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Citi Shops Huge Card Portfolio to Conduits
Asset Backed Alert, Harrison Scott Publications Inc. (August 6, 2004)
Citigroup is rounding up commercial-paper conduit sponsors to fund up to $10 billion of the credit-card accounts that it maintains for retailers, gas stations and affiliates.
Under the novel funding strategy, Citi plans to funnel the underlying accounts into a new entity called Citibank Omni Trust and then gradually sell interests in the receivables to other banks' conduits. The first such transaction, penciled in for sometime before yearend, could easily top $1 billion.
Citi officials met with conduit operators earlier this week to solicit bids for the planned issue.
J.P. Morgan Chase and Bank of America were among the largest conduit operators to answer Citi's call. Sources speculated that each bank could eventually fund $1 billion to $2 billion of accounts from Citi, if they decide to join the syndicate. Meanwhile, Calyon, Bank of Nova Scotia, Bank of Tokyo-Mitsubishi, Mellon Bank, Societe Generale and WestLB could each fund smaller amounts of Citi's accounts.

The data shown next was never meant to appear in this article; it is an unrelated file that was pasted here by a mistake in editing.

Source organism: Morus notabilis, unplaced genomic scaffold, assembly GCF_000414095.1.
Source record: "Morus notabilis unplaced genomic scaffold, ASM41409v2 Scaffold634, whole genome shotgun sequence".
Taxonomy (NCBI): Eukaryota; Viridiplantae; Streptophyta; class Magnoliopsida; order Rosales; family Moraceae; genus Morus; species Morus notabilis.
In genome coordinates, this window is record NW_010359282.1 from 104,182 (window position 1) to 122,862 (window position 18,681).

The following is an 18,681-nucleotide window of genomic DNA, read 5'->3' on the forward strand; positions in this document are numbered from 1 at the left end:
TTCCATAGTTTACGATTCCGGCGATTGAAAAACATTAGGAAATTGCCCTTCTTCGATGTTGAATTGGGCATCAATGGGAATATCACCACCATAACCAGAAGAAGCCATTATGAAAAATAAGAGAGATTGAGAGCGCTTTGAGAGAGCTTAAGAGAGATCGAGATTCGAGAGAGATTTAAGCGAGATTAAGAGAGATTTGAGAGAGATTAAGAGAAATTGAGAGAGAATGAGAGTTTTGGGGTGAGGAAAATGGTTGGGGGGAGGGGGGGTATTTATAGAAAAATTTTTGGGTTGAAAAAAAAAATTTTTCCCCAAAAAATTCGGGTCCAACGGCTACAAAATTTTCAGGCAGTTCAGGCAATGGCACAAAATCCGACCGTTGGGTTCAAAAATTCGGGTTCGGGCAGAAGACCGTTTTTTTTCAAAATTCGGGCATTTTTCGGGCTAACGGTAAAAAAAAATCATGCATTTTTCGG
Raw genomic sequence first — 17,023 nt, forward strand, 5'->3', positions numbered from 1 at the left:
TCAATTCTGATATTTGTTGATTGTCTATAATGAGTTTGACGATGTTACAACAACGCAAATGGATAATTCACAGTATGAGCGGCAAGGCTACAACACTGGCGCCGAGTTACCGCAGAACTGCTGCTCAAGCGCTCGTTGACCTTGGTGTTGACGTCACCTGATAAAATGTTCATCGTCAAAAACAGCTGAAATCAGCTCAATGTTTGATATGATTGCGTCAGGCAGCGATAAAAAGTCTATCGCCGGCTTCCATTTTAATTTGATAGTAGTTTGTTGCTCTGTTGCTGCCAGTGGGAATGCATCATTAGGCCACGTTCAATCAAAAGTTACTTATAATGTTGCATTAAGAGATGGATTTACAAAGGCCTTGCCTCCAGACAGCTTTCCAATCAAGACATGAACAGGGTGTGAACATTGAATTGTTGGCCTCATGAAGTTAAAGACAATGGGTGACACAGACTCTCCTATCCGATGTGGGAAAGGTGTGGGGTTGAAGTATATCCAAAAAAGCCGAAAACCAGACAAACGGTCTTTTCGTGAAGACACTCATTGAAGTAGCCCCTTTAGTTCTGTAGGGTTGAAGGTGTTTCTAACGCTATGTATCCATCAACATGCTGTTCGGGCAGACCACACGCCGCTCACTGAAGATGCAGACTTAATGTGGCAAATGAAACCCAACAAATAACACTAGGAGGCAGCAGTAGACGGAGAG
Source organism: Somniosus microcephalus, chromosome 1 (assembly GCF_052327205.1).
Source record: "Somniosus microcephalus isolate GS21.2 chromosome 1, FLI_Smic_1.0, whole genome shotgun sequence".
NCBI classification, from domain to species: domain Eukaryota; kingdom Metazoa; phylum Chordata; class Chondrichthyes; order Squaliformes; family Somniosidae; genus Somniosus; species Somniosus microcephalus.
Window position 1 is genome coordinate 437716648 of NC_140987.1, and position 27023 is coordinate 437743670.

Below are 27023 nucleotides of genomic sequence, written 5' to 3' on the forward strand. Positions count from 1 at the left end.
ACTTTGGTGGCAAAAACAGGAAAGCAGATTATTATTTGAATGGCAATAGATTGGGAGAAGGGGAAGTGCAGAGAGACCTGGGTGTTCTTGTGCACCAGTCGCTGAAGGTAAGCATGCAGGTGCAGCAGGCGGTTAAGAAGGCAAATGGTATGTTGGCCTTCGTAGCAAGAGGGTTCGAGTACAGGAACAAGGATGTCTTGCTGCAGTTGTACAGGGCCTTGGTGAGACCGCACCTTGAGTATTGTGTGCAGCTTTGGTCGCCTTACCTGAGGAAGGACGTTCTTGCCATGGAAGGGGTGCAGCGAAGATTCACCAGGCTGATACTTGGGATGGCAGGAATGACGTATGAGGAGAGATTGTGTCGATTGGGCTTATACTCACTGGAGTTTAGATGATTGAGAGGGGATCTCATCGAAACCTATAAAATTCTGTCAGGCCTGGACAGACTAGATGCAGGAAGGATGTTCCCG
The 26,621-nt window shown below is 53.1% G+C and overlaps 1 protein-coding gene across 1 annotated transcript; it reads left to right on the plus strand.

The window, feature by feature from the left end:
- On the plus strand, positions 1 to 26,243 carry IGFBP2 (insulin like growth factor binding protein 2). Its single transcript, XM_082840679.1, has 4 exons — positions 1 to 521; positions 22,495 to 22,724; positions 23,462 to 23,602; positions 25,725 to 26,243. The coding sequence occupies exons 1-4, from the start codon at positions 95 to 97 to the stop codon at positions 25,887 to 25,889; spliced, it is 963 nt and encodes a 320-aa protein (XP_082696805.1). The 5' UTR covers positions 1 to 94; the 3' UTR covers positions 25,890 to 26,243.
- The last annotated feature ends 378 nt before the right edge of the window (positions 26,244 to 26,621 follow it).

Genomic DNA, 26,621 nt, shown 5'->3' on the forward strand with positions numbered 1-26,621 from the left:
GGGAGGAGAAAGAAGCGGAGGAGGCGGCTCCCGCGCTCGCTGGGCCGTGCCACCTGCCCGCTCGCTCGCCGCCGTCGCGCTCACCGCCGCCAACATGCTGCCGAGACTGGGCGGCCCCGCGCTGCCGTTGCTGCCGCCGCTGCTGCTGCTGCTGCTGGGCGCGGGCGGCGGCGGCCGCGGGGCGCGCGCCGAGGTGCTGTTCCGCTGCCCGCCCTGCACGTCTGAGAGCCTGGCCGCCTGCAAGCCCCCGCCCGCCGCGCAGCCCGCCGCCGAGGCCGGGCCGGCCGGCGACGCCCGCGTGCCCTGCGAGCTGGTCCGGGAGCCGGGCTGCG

Word has it that the conduit operators are willing to fund the accounts at prices that would generate returns of roughly 35 bp over their issuing costs. Most conduit paper is pricing within 1 bp of Libor, including dealer commissions.
Over time, Citi could move $15 billion of accounts into Citibank Omni Trust - two-thirds of which would be funded by conduits. Citi wrote or acquired the underlying accounts through a variety of companies, including Sears, Home Depot and several gas station chains. Accounts from the former Associates would also comprise a chunk of the receivables. "This deal is unusual because it throws everything but the kitchen sink together," a source outside the bank said.
Market players believe that Citi wants to avoid issuing term securities backed by those assets because the large volume of deals could undermine pricing for its routine credit-card securitizations.